25 July 2014

When Keeping the Space Station Open Suddenly Became a Cause Célèbre

Author: Marco A. Cáceres, Drawn From: World Space Systems Briefing

Repeat after me... Z-vez-da. Remember that word, because you'll be hearing it a lot over the next few months, and probably years. Zvezda is a space module that weighs about 42,000 pounds. It was launched aboard a Russian Proton K rocket to low earth orbit (LEO) on July 12, 2000. About a year later, it became the cornerstone of the International Space Station (ISS), providing all of the station's life support systems, electrical power, and attitude control functions. The module also serves as the living quarters for the ISS crew.

In short, the Zvezda "service module" is critical to the operation of the station. It was Russia's goodwill contribution to this international space project. But the facility still technically belongs to the Russian space agency, Rosaviaskosmos, and is controlled by it. Unfortunately for the United States, that goodwill has eroded considerably during the past few months as a result of escalating tensions between Russia and the West over the political situation in Ukraine, particularly following the former's annexation of Crimea and threats of further incursions into eastern Ukraine.

It's unfortunate because absent a friendly and cooperative working relationship with the Russians on ISS, the Obama administration faces the hugely embarrassing dilemma of what to do if Mr. Putin wakes up one morning and simply decides to shut the station down. Okay okay, it wouldn't happen quite that way. There would be plenty of lead time to allow crew members to pack their belongings and exit in an orderly fashion. You would need months of advance planning to responsibly shut down systems and thoroughly figure out the consequences of leaving such a massive collection of hardware orbiting just 230 miles above our planet.

Do you make preparations for some sort of controlled gradual de-orbit of the station as a whole? All 1 million pounds of it? Do you disassemble the station and de-orbit it in pieces? Or do you simply let the $100 billion-plus structure sit up there in orbit, gradually losing altitude over many years, slowly burning up on its own as it re-enters the atmosphere? (Hopefully over one of the bigger oceans.)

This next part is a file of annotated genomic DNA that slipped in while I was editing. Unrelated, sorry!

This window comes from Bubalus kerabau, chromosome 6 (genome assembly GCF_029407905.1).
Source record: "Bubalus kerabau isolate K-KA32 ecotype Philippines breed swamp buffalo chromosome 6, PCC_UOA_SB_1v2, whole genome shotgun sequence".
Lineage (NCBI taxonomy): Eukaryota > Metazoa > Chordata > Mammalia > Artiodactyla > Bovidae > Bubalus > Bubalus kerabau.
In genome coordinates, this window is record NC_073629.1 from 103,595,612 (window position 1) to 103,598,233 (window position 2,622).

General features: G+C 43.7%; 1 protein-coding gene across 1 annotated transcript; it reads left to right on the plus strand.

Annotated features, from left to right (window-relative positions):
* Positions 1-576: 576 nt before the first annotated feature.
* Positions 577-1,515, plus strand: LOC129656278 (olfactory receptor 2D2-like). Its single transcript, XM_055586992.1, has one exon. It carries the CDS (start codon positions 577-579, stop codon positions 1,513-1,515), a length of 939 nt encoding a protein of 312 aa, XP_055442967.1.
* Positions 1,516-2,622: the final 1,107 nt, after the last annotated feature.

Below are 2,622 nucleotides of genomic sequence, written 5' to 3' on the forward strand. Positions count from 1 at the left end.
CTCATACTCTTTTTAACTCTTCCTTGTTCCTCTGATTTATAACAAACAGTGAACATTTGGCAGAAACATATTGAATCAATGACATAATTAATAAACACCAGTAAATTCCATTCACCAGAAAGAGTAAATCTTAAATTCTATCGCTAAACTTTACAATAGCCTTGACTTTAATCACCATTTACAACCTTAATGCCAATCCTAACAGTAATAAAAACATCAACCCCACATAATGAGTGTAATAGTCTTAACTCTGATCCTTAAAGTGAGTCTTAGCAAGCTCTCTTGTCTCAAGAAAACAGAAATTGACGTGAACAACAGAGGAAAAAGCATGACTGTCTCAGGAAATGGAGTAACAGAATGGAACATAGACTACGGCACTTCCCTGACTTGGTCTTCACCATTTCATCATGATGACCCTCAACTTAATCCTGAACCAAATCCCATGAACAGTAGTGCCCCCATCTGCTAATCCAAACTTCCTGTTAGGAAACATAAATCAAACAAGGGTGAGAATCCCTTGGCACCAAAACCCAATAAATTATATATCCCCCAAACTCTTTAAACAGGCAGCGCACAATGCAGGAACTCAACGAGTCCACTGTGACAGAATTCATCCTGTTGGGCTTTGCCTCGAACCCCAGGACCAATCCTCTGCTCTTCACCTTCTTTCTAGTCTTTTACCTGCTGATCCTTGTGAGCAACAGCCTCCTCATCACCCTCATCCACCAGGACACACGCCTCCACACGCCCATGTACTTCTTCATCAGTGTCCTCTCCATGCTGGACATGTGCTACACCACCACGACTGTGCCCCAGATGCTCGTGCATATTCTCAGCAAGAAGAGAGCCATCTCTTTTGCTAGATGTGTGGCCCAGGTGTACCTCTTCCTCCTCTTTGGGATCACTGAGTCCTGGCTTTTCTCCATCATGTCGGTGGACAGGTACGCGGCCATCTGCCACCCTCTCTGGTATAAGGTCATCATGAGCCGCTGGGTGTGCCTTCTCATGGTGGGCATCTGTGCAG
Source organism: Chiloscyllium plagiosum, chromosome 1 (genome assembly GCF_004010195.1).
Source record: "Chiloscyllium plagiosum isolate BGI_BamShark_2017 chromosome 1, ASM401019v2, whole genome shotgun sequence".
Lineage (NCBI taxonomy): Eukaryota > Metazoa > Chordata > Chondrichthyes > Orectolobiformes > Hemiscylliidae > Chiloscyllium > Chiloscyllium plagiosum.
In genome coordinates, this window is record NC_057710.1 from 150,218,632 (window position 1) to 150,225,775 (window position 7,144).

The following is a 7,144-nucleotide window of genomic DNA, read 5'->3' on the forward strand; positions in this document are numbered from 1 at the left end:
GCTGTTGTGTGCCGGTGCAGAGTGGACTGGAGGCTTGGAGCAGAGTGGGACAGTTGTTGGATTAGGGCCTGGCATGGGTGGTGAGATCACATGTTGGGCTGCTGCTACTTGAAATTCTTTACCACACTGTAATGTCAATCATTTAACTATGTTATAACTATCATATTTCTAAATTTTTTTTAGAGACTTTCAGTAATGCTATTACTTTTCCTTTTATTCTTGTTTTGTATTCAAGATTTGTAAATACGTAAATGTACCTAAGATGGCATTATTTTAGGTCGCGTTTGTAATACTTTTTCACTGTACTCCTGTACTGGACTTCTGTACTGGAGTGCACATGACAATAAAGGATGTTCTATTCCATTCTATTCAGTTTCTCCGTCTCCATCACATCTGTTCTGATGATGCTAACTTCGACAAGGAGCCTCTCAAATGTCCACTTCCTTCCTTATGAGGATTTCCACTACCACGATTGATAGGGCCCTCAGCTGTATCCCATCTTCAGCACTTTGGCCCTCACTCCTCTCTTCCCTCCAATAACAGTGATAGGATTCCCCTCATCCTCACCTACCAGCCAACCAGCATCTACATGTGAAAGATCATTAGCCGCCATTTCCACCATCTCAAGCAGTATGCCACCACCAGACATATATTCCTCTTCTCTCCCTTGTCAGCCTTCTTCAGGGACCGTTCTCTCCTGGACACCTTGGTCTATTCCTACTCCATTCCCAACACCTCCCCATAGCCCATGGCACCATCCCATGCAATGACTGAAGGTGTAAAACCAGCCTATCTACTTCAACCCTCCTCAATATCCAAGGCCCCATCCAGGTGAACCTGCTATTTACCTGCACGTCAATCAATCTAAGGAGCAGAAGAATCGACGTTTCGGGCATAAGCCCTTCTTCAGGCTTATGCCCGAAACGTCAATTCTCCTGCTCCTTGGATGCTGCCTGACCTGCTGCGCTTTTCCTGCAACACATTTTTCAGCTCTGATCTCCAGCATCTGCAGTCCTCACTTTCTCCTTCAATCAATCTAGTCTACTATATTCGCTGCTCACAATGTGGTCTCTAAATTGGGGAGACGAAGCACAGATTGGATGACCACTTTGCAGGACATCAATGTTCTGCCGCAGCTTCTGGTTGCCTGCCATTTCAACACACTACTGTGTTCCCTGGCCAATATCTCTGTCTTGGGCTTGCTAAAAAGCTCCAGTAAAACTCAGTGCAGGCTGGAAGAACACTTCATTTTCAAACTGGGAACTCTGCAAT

Given that they hold the power (literally) with regard to the station, the Russians could be real jerks and decide to pull the plug without much warning. Fortunately, they've opted against this. Instead, Russian Deputy Prime Minister Dmitry Rogozin informed the US yesterday that his country plans to end its role in ISS in 2020. In other words, Zvezda will be unplugged and boarded up, and -- by logical extension -- so will the entire space station.

Problem. The U.S. has been planning to keep the place going until at least 2024.

No problem. NASA has something called the "Interim Control Module" (ICM), which the US Naval Research Lab (NRL) built many years ago as a temporary backup for Zvezda. It could launch the ICM and mate it with ISS, thereby extending the station's life through perhaps 2023.

Problem. The ICM was originally to be launched by one of the Space Shuttles. The Shuttle program ended in 2011, and we currently do not have a rocket capable of launching the ICM or another replacement for Zvezda.

I think I may have found a mission for NASA's SLS (Space Launch System). You know, that mammoth rocket the agency aims to have ready by 2017-2018, but which thus far has no viable mission. Well, unless you buy into the whole roping the asteroid thing.

Still, it all seems like an awful lot of trouble and expense for keeping ISS open only a few additional years -- especially since up until 3-4 years ago the Obama administration had planned to retire ISS in 2016, and up until January of this year retirement was set for 2020. Reason might dictate, "What the heck, let's just go back to what we had in mind a few months ago." Two thousand twenty sounds like a nice round number, right?

Don't count on it. The Russians have dropped the gauntlet. Race is on. Suddenly, space has gotten interesting again.

About the Author

Marco A. Cáceres

Marco A. Cáceres

Marco joined Teal Group in March 1990. Previously, he was a market analyst for Jane's Information Group of the UK. As editor of both the Jane's DMS Defense & Aerospace Agencies and DMS Electronic Systems publications, Marco analyzed and wrote about the R&D and procurement activities within the defense- and aerospace-related agencies of the federal government, with a focus on the markets for major electronic warfare (EW) subsystems. Additionally, Marco edited Jane's DMS Budget Intelligence newsletter -- a weekly covering defense budget news.

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